that I, with these ships and men, came from the heavens, and in
this belief they everywhere received me, after they had overcome
their fear. And this does not come because they are ignorant; on
the contrary, they are of a very acute intelligence and are men
who navigate all those seas, so that it is amazing how good an
account they give of everything, but Ä°t is because they have never
seen people clothed or ships of such a kind.. . .
In all these islands, I saw no great diversity in the appearance
of the people or in their manners and language. On the contrary,
they all understand one another, which is a very curious thing,
on account of which I hope that their highnesses will determine
upon their conversion to our holy faith, towards which they are
very inclined. . . .
In all these islands, it seems to me that all men are content
with one woman, and to their chief or king they give as many as
twenty. It appears to me that the women work more than the men.
And I have not been able to learn if they hold private property;
what seemed to me to appear was that, in that which one had, all
took a share, especially of eatable things. …
In another island, which they assure me is larger than
Española, the people have no hair. In it, there is gold incalculable, and from it and from the other islands, I bring with me
Indians as evidence.
In conclusion, to speak only of that which has been accomplished on this voyage, which was so hasty, their highnesses can
see that I will give them as much gold as they may need, if their
highnesses will render me very slight assistance; moreover, spice
and cotton, as much as their highnesses shall command; and mastic, as much as they shall order to be shipped and which, up to
now, has been found only in Greece, in the island of Chios, and
the Seignory sells it for what it pleases; and aloe wood, as much
as they shall order to be shipped, and slaves, as many as they
shall order to be shipped and who will be from the idolaters. And
I believe that I have found rhubarb and cinnamon, and I shall find
a thousand other things of value….
This is enough .. . and the eternal God, our Lord, Who gives
to all those who walk in His way triumph over things which
appear to be impossible, and this was notably one; for, although
men have talked or have written of these lands, all was conjectural, without suggestion of ocular evidence, but amounted only to
94 Exploring the European Past: Texts and Images
Sample Module 95
tliis, that those who heard for the most part listened and judged it
to be rather a fable than as having any vestige of truth. So that,
since Our Redeemer has given this victory to our most illustrious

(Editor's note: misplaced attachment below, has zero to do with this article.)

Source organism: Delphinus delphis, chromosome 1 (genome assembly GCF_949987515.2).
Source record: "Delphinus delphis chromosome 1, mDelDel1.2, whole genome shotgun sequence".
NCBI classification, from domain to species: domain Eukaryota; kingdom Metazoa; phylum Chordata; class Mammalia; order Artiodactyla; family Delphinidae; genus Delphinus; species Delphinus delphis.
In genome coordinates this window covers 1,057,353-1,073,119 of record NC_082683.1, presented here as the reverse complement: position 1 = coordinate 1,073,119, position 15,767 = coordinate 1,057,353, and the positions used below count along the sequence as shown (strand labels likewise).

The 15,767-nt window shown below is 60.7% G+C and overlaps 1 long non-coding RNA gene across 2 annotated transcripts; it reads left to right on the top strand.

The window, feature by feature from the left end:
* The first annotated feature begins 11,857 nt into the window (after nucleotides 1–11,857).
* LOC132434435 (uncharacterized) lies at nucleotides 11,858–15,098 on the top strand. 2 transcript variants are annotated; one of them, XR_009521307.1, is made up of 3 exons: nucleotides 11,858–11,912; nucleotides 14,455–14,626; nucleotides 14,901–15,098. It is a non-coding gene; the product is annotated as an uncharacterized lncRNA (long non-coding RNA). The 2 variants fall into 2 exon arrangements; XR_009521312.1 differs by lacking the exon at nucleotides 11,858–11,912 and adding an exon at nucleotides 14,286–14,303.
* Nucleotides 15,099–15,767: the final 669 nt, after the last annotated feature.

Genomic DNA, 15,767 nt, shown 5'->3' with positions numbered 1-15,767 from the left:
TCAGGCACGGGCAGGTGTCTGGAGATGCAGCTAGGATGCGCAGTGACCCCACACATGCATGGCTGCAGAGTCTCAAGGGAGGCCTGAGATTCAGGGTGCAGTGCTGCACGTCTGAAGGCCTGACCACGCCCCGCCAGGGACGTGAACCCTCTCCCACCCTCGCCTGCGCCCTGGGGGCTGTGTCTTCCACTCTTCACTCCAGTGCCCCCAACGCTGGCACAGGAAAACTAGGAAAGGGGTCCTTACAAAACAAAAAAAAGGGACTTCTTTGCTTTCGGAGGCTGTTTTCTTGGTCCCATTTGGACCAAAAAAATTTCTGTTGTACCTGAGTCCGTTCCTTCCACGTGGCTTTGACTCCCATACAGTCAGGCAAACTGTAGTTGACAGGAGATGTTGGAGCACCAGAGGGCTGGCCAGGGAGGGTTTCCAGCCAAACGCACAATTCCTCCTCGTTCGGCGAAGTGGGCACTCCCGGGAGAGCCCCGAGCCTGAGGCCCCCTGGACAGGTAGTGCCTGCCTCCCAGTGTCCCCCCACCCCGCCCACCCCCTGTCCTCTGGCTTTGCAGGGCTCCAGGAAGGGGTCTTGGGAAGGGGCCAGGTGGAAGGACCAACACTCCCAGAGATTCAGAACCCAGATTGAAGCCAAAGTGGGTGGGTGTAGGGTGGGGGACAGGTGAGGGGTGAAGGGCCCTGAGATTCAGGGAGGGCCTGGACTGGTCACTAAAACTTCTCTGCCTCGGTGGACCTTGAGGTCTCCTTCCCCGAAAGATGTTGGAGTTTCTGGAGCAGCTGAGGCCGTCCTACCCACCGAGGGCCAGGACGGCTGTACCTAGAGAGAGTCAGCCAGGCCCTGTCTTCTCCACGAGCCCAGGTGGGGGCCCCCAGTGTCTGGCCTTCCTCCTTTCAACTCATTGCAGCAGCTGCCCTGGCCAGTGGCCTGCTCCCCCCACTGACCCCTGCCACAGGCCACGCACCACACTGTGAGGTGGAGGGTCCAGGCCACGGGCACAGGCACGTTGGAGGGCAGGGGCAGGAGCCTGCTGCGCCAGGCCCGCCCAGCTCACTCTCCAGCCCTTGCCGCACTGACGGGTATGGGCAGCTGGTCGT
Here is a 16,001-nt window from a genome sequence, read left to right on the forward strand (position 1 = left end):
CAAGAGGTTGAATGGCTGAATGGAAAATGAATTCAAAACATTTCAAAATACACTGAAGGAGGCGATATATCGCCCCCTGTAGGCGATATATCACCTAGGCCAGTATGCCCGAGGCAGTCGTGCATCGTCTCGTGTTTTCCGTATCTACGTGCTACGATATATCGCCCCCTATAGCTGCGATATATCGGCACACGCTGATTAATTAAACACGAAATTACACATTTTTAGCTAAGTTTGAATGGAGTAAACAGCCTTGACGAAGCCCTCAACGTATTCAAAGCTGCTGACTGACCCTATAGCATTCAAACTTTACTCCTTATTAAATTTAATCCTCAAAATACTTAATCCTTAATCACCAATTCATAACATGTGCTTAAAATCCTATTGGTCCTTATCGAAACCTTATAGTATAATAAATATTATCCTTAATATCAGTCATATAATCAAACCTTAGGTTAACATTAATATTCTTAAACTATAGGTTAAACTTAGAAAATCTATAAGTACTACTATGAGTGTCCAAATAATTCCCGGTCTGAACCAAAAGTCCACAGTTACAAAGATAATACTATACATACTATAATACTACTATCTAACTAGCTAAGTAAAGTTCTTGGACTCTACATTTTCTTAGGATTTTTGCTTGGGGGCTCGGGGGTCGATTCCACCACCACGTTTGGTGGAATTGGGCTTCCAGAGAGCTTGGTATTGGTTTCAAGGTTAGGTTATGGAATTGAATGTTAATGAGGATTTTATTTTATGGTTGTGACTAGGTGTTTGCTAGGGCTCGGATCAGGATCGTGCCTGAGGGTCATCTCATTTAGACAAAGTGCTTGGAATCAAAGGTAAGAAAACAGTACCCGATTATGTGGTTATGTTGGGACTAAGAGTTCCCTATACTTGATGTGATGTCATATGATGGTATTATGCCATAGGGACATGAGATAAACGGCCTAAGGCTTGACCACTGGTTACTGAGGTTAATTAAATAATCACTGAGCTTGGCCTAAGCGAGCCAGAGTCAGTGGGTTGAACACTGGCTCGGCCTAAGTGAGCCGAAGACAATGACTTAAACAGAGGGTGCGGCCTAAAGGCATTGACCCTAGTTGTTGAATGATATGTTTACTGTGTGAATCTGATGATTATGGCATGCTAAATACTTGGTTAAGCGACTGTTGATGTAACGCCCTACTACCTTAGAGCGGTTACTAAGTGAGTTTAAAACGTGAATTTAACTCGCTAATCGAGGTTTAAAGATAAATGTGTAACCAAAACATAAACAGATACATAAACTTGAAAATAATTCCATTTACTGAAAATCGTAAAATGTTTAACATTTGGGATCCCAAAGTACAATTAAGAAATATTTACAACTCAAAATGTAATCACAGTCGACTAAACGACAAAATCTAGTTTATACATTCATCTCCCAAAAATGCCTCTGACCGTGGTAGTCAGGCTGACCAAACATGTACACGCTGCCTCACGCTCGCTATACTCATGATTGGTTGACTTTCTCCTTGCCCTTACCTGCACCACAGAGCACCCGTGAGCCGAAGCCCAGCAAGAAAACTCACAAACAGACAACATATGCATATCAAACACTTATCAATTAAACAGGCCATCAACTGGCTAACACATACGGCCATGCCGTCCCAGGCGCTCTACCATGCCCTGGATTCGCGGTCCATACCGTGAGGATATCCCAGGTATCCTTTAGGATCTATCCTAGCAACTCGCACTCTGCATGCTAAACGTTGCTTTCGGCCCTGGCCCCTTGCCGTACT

king and queen, and to their renowned kingdoms, in so great a
matter, for this all Christendom ought to feel delight and make
great feasts and give solemn thanks to the Holy Trinity with many
solemn prayers for the great exaltation which they shall have, in.
the turning of so many peoples to our holy faith, and afterwards
for temporal benefits, for not only Spain but all Christians will
have hence refreshment and gain.
This, in accordance with that which has been accomplished,
thus briefly.
Done in the caravel, off the Canary Islands, on the fifteenth of
February, in the year one thousand four hundred and ninety-three.
At your orders El Almirante.
[Columbus]
The Requirimiento: A Declaration of Just War
In 1493, several months after Columbus returned from his first
voyage to America, Pope Alexander VI, a Spaniard by birth,
issued a papal decree dividing the world between Spain and
Portugal. To Spain the Pope granted all lands to be discovered
west of a line drawn 100 leagues to the west of the Azores.
Portugal received, all newly discovered lands to the east of this
demarcation. In the 1494 Treaty of Tordesillas, Spain and
Portugal renegotiated the line’s position, moving it 270 leagues
further to the west. With the Pope ’s blessing, Spain set forth to
bring the newly encountered territories and people under Spanish
control. In preparation, Spanish theologians produced an infamous document known as the Requirimiento (Requirement or
Requisition). Attributed to the jurist Juan López de Palacios
Rubios, the Requirimiento was to be read aloud to the
Amerindians prior to the Spaniards’ declaration of war.
Excerpted from Sir Arthur Helps, The Spanish Conquest in
America and Its Relation to the History of Slavery’ and to the
Government of Colonies, M. Oppenhiem, ed. (London: 1900),
1:264—67.
On the part of the King, Don Ferdinand, and of Doha Juana, his
daughter, Queen of Castile and Leon, subduers of the barbarous
nations, we their servants notify and make known to you, as best
we can, that the Lord our God, Living and Eternal, created the
Heaven and the Earth, and one man and one woman, of whom
you and we, and all the men of the world, were and are descendants, and all those who come after us. But on account of the
multitude which has sprung from this man and woman in the five
thousand years since the world was created, it was necessary that